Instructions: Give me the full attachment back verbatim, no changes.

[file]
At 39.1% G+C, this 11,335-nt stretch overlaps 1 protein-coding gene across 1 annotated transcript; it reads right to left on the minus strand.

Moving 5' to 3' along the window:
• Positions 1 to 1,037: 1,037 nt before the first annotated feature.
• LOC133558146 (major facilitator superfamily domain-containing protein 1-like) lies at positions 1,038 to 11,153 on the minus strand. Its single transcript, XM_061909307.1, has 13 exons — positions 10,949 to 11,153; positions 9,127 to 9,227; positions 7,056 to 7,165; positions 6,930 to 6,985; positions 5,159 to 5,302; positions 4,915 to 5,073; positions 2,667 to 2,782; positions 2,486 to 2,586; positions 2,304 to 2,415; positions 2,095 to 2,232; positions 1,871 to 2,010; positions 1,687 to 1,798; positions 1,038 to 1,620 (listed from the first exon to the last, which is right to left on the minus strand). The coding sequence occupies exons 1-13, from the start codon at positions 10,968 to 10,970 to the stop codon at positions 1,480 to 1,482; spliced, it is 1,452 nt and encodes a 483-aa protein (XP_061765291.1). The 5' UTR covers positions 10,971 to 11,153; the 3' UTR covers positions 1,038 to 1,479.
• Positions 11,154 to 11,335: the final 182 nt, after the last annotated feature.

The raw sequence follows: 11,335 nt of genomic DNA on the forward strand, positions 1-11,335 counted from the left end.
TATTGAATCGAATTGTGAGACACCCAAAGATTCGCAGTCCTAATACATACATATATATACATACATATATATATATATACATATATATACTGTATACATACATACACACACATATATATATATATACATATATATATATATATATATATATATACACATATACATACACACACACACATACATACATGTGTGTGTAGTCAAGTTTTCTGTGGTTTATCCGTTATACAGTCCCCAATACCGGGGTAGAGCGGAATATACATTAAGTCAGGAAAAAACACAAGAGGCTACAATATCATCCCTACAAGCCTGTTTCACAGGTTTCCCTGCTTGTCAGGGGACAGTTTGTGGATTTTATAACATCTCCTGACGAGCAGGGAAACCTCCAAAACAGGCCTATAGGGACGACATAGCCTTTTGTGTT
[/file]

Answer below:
At 39.1% G+C, this 11,335-nt stretch overlaps 1 protein-coding gene across 1 annotated transcript; it reads right to left on the minus strand.

Moving 5' to 3' along the window:
• Positions 1 to 1,037: 1,037 nt before the first annotated feature.
• LOC133558146 (major facilitator superfamily domain-containing protein 1-like) lies at positions 1,038 to 11,153 on the minus strand. Its single transcript, XM_061909307.1, has 13 exons — positions 10,949 to 11,153; positions 9,127 to 9,227; positions 7,056 to 7,165; positions 6,930 to 6,985; positions 5,159 to 5,302; positions 4,915 to 5,073; positions 2,667 to 2,782; positions 2,486 to 2,586; positions 2,304 to 2,415; positions 2,095 to 2,232; positions 1,871 to 2,010; positions 1,687 to 1,798; positions 1,038 to 1,620 (listed from the first exon to the last, which is right to left on the minus strand). The coding sequence occupies exons 1-13, from the start codon at positions 10,968 to 10,970 to the stop codon at positions 1,480 to 1,482; spliced, it is 1,452 nt and encodes a 483-aa protein (XP_061765291.1). The 5' UTR covers positions 10,971 to 11,153; the 3' UTR covers positions 1,038 to 1,479.
• Positions 11,154 to 11,335: the final 182 nt, after the last annotated feature.

The raw sequence follows: 11,335 nt of genomic DNA on the forward strand, positions 1-11,335 counted from the left end.
TATTGAATCGAATTGTGAGACACCCAAAGATTCGCAGTCCTAATACATACATATATATACATACATATATATATATATACATATATATACTGTATACATACATACACACACATATATATATATATACATATATATATATATATATATATATATACACATATACATACACACACACACATACATACATGTGTGTGTAGTCAAGTTTTCTGTGGTTTATCCGTTATACAGTCCCCAATACCGGGGTAGAGCGGAATATACATTAAGTCAGGAAAAAACACAAGAGGCTACAATATCATCCCTACAAGCCTGTTTCACAGGTTTCCCTGCTTGTCAGGGGACAGTTTGTGGATTTTATAACATCTCCTGACGAGCAGGGAAACCTCCAAAACAGGCCTATAGGGACGACATAGCCTTTTGTGTT